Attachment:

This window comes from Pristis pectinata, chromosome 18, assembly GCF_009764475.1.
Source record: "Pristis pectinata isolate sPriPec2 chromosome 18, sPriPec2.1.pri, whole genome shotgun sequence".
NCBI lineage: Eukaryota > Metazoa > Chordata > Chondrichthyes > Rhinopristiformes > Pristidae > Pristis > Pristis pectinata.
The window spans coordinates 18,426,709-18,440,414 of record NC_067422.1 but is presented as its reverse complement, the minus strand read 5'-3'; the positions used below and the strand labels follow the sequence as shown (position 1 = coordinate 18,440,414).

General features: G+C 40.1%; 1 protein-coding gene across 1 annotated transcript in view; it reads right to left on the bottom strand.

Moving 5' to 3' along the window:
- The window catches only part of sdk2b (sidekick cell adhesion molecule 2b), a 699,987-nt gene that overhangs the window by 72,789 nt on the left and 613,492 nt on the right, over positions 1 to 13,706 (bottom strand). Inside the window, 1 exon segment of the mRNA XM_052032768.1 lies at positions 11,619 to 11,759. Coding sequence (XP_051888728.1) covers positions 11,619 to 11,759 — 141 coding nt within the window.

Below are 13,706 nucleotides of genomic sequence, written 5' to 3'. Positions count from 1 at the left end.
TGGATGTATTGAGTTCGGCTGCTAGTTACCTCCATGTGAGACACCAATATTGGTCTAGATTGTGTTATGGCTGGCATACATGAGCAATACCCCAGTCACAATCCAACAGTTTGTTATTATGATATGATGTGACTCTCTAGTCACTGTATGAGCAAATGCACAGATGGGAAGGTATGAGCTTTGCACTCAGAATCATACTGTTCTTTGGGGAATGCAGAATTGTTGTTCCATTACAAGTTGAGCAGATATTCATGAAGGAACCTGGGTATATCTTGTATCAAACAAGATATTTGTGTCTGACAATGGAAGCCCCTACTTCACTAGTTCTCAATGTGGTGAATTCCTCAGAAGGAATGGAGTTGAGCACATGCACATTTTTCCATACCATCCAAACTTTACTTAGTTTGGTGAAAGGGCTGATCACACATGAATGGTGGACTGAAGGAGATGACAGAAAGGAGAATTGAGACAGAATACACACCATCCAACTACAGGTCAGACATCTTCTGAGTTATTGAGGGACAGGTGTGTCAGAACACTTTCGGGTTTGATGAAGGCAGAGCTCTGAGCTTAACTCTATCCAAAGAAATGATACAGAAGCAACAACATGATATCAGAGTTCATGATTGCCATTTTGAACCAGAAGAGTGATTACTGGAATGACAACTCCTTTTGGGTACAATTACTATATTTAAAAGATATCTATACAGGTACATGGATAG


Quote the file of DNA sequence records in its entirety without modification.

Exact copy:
This window comes from Pristis pectinata, chromosome 18, assembly GCF_009764475.1.
Source record: "Pristis pectinata isolate sPriPec2 chromosome 18, sPriPec2.1.pri, whole genome shotgun sequence".
NCBI lineage: Eukaryota > Metazoa > Chordata > Chondrichthyes > Rhinopristiformes > Pristidae > Pristis > Pristis pectinata.
The window spans coordinates 18,426,709-18,440,414 of record NC_067422.1 but is presented as its reverse complement, the minus strand read 5'-3'; the positions used below and the strand labels follow the sequence as shown (position 1 = coordinate 18,440,414).

General features: G+C 40.1%; 1 protein-coding gene across 1 annotated transcript in view; it reads right to left on the bottom strand.

Moving 5' to 3' along the window:
- The window catches only part of sdk2b (sidekick cell adhesion molecule 2b), a 699,987-nt gene that overhangs the window by 72,789 nt on the left and 613,492 nt on the right, over positions 1 to 13,706 (bottom strand). Inside the window, 1 exon segment of the mRNA XM_052032768.1 lies at positions 11,619 to 11,759. Coding sequence (XP_051888728.1) covers positions 11,619 to 11,759 — 141 coding nt within the window.

Below are 13,706 nucleotides of genomic sequence, written 5' to 3'. Positions count from 1 at the left end.
TGGATGTATTGAGTTCGGCTGCTAGTTACCTCCATGTGAGACACCAATATTGGTCTAGATTGTGTTATGGCTGGCATACATGAGCAATACCCCAGTCACAATCCAACAGTTTGTTATTATGATATGATGTGACTCTCTAGTCACTGTATGAGCAAATGCACAGATGGGAAGGTATGAGCTTTGCACTCAGAATCATACTGTTCTTTGGGGAATGCAGAATTGTTGTTCCATTACAAGTTGAGCAGATATTCATGAAGGAACCTGGGTATATCTTGTATCAAACAAGATATTTGTGTCTGACAATGGAAGCCCCTACTTCACTAGTTCTCAATGTGGTGAATTCCTCAGAAGGAATGGAGTTGAGCACATGCACATTTTTCCATACCATCCAAACTTTACTTAGTTTGGTGAAAGGGCTGATCACACATGAATGGTGGACTGAAGGAGATGACAGAAAGGAGAATTGAGACAGAATACACACCATCCAACTACAGGTCAGACATCTTCTGAGTTATTGAGGGACAGGTGTGTCAGAACACTTTCGGGTTTGATGAAGGCAGAGCTCTGAGCTTAACTCTATCCAAAGAAATGATACAGAAGCAACAACATGATATCAGAGTTCATGATTGCCATTTTGAACCAGAAGAGTGATTACTGGAATGACAACTCCTTTTGGGTACAATTACTATATTTAAAAGATATCTATACAGGTACATGGATAG